ASIC has announced it intends to conduct onsite reviews of the internal dispute resolution (IDR) process across a range of financial services sectors, including processes, practices, resourcing, communications, governance and reporting. Partner Selina Nutley warns financial services firms should be prepared to engage with ASIC about its review of IDR and complaint handling standards.
ASIC has released its findings into the consumer experiences of the IDR process across a range of financial service sectors. ASIC Report 603 follows its 2017 review into the financial system's external dispute resolution (EDR) and complaints framework, and is the first step in a body of work ASIC is undertaking to raise IDR standards and transparency across the financial services sector.
Financial services and credit licensee firms are required by law to have an IDR framework which complies with regulatory requirements set by ASIC. They must also have membership of an EDR scheme to deal with complaints they are not able to resolve internally.
The Report details each stage of the consumer's IDR journey, obstacles experienced by consumers, and case studies, and provides a more comprehensive understanding of why many consumers consider making a complaint but do not proceed to IDR.
The Report was largely driven by the discovery that of the 3.2 million Australians who considered making a complaint to a financial service provider in the 12 months preceding the research, only 1.5 million (around 46 percent) did so. In addition, of those consumers who made a complaint and commenced the IDR process, 18 percent withdrew their complaint before it was concluded.
The Report focuses on examining two types of participants: actual complainants and consumers who considered making a complaint but did not action it with the financial service provider (referred to as "considerers"). The research was conducted across a range of financial service provider sectors, including banking, credit, general insurance, life insurance, financial advice, and superannuation.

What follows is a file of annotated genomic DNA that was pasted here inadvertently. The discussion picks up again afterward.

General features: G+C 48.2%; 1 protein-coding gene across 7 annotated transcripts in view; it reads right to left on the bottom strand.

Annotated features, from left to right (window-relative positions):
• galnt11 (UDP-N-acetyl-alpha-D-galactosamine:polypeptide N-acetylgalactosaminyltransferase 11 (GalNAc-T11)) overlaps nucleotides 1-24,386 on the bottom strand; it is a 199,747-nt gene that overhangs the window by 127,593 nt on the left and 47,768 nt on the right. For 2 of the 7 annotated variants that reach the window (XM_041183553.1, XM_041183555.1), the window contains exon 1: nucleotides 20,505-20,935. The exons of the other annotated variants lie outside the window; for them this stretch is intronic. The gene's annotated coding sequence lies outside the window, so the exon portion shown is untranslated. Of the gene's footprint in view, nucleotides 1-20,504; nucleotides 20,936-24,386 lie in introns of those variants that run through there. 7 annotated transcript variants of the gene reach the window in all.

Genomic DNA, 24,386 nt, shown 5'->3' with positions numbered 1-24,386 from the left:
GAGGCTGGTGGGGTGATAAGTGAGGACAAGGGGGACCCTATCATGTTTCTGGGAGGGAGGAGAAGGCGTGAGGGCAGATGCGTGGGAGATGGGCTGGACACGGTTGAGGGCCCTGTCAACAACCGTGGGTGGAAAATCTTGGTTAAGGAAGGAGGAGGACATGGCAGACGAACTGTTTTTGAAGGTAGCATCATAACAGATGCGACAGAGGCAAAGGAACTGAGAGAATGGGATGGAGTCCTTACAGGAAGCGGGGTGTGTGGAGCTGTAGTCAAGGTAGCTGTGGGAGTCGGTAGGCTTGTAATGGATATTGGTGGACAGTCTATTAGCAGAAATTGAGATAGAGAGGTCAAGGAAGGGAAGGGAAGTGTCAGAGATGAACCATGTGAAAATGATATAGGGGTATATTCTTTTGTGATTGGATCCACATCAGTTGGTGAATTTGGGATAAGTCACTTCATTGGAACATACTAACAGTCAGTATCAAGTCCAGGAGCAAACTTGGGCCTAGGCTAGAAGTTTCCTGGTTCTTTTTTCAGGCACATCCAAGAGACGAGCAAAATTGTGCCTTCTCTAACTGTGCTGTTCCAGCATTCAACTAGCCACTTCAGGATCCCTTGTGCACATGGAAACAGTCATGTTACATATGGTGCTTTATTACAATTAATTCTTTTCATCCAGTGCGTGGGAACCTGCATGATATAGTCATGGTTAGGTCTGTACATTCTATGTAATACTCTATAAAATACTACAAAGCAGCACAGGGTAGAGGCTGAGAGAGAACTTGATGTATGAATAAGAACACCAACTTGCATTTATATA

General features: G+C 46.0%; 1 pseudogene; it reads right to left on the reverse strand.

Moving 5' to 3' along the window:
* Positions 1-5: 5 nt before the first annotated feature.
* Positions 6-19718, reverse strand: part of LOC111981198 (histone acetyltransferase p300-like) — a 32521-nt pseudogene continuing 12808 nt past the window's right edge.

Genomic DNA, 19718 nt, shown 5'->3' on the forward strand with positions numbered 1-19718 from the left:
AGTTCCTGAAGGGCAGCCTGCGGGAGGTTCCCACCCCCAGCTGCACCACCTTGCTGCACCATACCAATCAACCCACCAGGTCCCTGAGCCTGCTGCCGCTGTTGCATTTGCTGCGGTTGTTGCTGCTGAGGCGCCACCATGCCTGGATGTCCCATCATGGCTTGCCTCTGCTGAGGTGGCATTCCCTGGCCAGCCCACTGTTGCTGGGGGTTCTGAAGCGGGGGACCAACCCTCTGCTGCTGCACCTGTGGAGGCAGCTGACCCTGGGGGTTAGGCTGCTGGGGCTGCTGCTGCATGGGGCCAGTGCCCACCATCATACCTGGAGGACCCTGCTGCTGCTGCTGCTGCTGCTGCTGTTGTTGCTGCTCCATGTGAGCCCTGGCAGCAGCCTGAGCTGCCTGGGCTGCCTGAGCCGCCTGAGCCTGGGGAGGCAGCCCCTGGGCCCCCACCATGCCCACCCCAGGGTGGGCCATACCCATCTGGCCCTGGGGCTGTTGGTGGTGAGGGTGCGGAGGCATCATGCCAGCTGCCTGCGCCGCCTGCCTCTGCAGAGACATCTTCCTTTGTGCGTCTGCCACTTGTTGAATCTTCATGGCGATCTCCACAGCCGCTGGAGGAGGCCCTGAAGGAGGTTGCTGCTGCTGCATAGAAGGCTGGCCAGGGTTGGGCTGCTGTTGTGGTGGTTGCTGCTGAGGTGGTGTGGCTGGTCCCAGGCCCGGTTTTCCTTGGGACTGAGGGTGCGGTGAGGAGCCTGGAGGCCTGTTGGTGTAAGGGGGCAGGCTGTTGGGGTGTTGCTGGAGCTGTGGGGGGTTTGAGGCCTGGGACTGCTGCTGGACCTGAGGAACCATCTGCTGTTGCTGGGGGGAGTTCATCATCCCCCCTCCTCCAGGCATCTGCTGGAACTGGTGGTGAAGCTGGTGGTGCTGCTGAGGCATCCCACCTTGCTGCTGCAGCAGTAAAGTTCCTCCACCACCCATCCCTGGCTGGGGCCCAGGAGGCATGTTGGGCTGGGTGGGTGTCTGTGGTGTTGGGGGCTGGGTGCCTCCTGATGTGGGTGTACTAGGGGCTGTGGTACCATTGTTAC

The Report identifies the most common obstacles faced by complainants throughout their IDR journey and categorises the key findings as follows:
ASIC is particularly concerned that a large number of consumers were not provided with an explanation of the decision made against them by a firm. ASIC notes this is an essential step in assisting consumers to escalate their complaint to an independent and external forum which, since 1 November 2018, is the Australian Financial Complaints Authority (AFCA).
The most common reason for consumers not actioning a complaint and commencing IDR was their belief it would not make a difference.
Other reasons included—
In light of the release of the Hayne Commission's Final Report, financial services firms are well advised to review the findings in the Report and consider whether their IDR procedures and frameworks could be enhanced to improve the overall experience for consumers. Our team can help with your review and help you to understand ASIC's objectives and requirements.